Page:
Local 40 participates in joint training course

L-40 apprentice James Roe flags the load through the crane certification course. (The chain attached to the bottom of the load cannot leave the ground during the exercise.)

Boilermaker and Operating Engineer apprentices get valuable hands-on experience through mobile crane certification course

Sixteen apprentices from Boilermakers Local 40 (Elizabethtown, Ky.) and three apprentices from Operating Engineers Local 181 (Boston, Ky.) participated in the first-ever joint Boilermaker/Operating Engineers apprenticeship training program, on Feb. 8.

Using the Operating Engineers’ mobile crane certification course as a training module, each signalman (Boilermaker apprentice) had to direct a crane operator to move a 2,000-pound weight through a zig-zag pattern of balusters. The exercise involved precise signaling, requiring that the weight not touch the balusters or the ground, and that it not be lifted any higher than two feet. As visual aids, tennis balls were placed on top of each baluster. The balls were not to be knocked off by the weight. In addition, a two-foot chain was attached to the bottom of the weight. The participants had to make sure the end of the chain never left the ground during the exercise.

Boilermaker apprentices utilized three courses with three different types of rigs and three different apprentice operators. “It was truly a great learning experience in realizing how different operators and rigs react to the signals given,” said L-40 instructor L. D. Smith.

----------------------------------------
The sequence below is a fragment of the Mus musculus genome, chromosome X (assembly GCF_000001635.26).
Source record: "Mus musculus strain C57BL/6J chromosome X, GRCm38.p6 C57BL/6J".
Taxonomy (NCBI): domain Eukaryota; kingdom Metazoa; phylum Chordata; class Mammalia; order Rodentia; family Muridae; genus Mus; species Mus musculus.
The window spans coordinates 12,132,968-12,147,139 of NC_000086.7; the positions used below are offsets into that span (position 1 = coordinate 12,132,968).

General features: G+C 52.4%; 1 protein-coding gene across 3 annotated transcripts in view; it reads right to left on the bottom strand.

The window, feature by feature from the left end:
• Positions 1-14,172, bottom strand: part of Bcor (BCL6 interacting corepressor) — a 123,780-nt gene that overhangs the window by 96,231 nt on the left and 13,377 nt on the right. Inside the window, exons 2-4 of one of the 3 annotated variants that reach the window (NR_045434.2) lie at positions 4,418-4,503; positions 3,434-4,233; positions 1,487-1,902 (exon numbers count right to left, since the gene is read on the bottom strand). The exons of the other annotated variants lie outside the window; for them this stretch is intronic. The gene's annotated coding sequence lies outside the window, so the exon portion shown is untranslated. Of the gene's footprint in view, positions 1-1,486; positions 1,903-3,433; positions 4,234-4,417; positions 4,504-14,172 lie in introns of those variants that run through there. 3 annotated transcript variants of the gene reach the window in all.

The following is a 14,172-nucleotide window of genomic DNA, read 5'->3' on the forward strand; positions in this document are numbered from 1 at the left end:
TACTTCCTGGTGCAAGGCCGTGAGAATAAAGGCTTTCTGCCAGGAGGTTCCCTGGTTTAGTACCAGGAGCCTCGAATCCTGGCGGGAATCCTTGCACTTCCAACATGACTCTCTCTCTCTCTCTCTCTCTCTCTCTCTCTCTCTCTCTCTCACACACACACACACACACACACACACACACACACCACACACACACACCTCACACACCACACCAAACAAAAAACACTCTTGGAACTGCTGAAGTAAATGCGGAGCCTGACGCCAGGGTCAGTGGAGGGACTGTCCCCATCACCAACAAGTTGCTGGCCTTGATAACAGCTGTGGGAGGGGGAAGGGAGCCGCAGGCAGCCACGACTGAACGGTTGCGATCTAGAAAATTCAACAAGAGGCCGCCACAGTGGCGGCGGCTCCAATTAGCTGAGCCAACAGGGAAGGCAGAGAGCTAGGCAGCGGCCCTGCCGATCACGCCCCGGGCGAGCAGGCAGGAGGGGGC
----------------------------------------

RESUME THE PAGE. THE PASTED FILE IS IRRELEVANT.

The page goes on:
In the afternoon session, Boilermaker apprentices operated a Manitowoc crane training simulator to experience exactly what the operator sees and feels inside the rig’s cab. To help learn boom deflection theory, they watched a Bucyrus Erie 50-ton crawler lower its 120-foot boom to the ground. They then toured the inside of a friction drum rig to gain a better understanding of how a friction crane operates.

“The Local 40 apprentices said this training exercise was one of the best hands-on experiences they have encountered during their 576 hours of classroom training,” said L-40 instructor Rick Hope. Hope and Smith join fellow Local 40 instructors Jeff Everly and Terry Barnes in thanking Junnie Pennington, the Operating Engineers Local 181 site manager/instructor — and his fourth-year apprenticeship class — for this joint training exercise. Plans are being made to continue this valuable and successful joint training experience in the future.